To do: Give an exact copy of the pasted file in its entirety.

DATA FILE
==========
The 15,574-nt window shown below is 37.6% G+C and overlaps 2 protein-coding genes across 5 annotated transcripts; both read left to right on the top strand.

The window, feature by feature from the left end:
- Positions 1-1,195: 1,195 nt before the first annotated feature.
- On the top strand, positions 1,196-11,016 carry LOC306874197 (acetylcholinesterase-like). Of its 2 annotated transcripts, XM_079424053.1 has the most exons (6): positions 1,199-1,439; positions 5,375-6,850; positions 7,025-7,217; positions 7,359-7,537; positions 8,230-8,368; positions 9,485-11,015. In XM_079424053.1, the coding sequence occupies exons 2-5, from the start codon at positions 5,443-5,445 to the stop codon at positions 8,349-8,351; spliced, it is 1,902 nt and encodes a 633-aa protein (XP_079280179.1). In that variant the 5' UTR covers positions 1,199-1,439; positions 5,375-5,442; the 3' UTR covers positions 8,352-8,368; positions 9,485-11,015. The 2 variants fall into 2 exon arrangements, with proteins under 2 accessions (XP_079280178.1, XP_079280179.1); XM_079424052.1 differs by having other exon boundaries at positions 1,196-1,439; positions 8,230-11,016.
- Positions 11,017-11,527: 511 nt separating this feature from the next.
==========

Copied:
The 15,574-nt window shown below is 37.6% G+C and overlaps 2 protein-coding genes across 5 annotated transcripts; both read left to right on the top strand.

The window, feature by feature from the left end:
- Positions 1-1,195: 1,195 nt before the first annotated feature.
- On the top strand, positions 1,196-11,016 carry LOC306874197 (acetylcholinesterase-like). Of its 2 annotated transcripts, XM_079424053.1 has the most exons (6): positions 1,199-1,439; positions 5,375-6,850; positions 7,025-7,217; positions 7,359-7,537; positions 8,230-8,368; positions 9,485-11,015. In XM_079424053.1, the coding sequence occupies exons 2-5, from the start codon at positions 5,443-5,445 to the stop codon at positions 8,349-8,351; spliced, it is 1,902 nt and encodes a 633-aa protein (XP_079280179.1). In that variant the 5' UTR covers positions 1,199-1,439; positions 5,375-5,442; the 3' UTR covers positions 8,352-8,368; positions 9,485-11,015. The 2 variants fall into 2 exon arrangements, with proteins under 2 accessions (XP_079280178.1, XP_079280179.1); XM_079424052.1 differs by having other exon boundaries at positions 1,196-1,439; positions 8,230-11,016.
- Positions 11,017-11,527: 511 nt separating this feature from the next.